7. Battery raw material supply chains are already being established to support the build-up of a UK battery industry so it is essential that this is understood at the soonest to confirm the design chemistries, viability of production and costs that will secure offtakes with vehicle OEMs.
  8. AMTE Power has developed cells such as the Ultra Safe cell which have sodium-ion chemistry. Therefore, its raw materials are more sustainable and cost-effective than lithium-ion alternatives thanks to the global abundance of sodium, mitigating some of the impact that the CBAM may have on this product.


Government investment is required to support and develop an ecosystem of UK gigafactories which include large and small scale facilities


  1. In terms of state investment per GWh for large scale >30GWh gigafactories, there appears to be significantly more incentive and investment to a higher % of intervention provided by other countries compared to the maximum £100m grant offered by the ATF.
  2. AMTE Power does not plan to build a large scale gigafactory, instead planning for a capacity of >0.5GHw by 2026, with a desire to grow and to support the specific markets that we are targeting within the UK automotive supply chain. Therefore, the conditions of ATF grant funding are likely more suited to the lower capital requirements for a smaller facility such as ours.
  3. AMTE Power already benefits from support from Scottish Enterprise (given the location of our existing facility in Thurso) and we embrace further engagement as we look to work in partnership with UK government to deliver our growth plans and play our part in supporting the UK’s battery supply chain ambitions.


The UK has a rich history of battery technology expertise but needs to build a UK manufacturing workforce with the skills for Giga-scale production. 


  1. Skills development and knowledge transfer must be a central pillar of a UK battery industrial strategy to build upon the decades of UK expertise in the battery manufacturing industry. We have people with the right skills, but we need more of them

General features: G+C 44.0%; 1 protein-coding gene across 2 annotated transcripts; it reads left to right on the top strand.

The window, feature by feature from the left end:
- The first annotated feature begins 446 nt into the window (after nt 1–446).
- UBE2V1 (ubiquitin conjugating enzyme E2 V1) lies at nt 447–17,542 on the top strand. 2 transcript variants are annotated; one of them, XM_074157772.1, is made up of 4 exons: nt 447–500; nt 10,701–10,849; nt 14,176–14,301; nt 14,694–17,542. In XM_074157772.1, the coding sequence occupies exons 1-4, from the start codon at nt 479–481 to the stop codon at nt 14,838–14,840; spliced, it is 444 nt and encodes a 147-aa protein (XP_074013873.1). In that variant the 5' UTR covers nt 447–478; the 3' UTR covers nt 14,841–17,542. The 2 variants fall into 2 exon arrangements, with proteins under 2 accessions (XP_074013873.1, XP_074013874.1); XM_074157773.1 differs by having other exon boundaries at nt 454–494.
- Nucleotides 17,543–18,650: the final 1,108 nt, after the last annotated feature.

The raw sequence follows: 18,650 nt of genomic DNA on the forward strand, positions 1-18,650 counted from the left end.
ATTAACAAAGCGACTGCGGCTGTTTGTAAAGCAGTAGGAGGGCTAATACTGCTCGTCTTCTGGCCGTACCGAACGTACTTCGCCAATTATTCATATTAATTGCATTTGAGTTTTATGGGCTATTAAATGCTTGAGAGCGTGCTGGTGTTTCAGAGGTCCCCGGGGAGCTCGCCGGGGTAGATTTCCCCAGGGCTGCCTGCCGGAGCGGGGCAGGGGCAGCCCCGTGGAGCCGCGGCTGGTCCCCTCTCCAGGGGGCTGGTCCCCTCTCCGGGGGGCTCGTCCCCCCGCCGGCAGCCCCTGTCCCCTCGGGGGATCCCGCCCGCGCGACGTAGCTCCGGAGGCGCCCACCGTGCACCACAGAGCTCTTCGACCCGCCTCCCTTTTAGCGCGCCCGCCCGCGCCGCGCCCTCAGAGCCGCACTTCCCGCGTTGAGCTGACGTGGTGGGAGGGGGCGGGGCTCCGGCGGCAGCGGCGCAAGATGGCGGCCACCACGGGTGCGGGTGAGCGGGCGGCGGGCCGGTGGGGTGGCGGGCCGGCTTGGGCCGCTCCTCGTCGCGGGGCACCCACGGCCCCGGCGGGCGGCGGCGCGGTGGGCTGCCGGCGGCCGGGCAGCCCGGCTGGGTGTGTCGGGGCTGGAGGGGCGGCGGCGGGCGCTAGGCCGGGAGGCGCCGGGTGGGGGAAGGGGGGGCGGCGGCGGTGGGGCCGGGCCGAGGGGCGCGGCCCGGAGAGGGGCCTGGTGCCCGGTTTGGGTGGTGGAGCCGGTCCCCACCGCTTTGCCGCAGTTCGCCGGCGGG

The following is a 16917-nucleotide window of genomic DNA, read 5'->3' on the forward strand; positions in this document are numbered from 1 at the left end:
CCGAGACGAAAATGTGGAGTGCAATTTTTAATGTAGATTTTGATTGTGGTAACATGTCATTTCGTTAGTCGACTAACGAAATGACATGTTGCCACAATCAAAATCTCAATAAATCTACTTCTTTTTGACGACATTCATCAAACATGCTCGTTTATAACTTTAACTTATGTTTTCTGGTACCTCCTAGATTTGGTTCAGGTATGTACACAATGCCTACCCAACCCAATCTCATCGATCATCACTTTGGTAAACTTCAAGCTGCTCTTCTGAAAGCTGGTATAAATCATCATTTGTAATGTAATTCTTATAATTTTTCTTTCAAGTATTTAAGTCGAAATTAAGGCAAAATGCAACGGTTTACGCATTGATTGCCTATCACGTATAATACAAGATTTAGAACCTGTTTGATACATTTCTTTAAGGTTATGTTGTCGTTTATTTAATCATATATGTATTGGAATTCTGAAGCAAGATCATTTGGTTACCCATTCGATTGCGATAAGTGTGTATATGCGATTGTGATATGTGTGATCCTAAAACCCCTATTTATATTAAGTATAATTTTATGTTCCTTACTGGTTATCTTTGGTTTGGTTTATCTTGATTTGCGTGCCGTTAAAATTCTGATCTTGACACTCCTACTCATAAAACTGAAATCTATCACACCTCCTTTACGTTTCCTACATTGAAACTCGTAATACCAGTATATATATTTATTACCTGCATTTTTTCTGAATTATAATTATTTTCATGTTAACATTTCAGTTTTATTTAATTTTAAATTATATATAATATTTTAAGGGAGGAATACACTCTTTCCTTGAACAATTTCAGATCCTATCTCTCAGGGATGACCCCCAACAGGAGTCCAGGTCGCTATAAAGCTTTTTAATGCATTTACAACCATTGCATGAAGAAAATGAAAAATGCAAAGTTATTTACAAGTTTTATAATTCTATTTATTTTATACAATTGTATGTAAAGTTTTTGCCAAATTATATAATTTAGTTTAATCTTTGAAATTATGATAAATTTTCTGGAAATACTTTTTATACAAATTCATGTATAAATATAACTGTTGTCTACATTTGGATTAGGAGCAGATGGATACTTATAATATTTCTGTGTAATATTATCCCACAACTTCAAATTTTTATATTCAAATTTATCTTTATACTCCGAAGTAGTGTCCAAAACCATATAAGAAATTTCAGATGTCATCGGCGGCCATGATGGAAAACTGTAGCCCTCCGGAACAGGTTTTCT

2. We are supporting the creation of a national framework for skills in the sector which will require additional investment from Government and collaboration with the private sector.
  3. To bring forward our Gigafactory we would like to work in partnership with central and local Government, universities and colleges to develop a skills manifesto for our proposed facility.
  4. We will draw on the skills and expertise of staff at our Thurso facility, which has been

been manufacturing Li-ion battery cells since the early 2000s. The staff at our Thurso plant have also trained others in cell manufacturing from universities and other commercial organisations to further enhance the UK’s skill base in cell manufacturing.

  1. Our apprentice training programme, in collaboration with North Highland College, has allowed AMTE Power to tailor the skills of young people to match the fast-growing requirements of the industry.
  2. Using the skills it has developed and acquired, AMTE Power has recently designed and manufactured a range of unique battery cells with superior power, temperature, and safety characteristics. These cells designated Ultra High Power (UHP), Ultra Prime and Ultra Safe have been designed in our engineering facility in Oxford using our world-class electrochemists and engineers and developed into prototypes at our facility in Thurso using our in-house trained production specialists.
  3. Our automotive UHP cell has also been scaled up and manufactured using giga scale processes in the UKBIC, with AMTE Power electrochemists, engineers and production specialists collaborating and working alongside UKBIC staff.
  4. Future production of our UHP cells will take place in our planned Gigafactory which is being designed using our own in-house industrialisation engineers.
  5. To match our growth ambitions, further investment will be required to develop, attract and retain critical skills from NVQ through to post doctorate qualifications.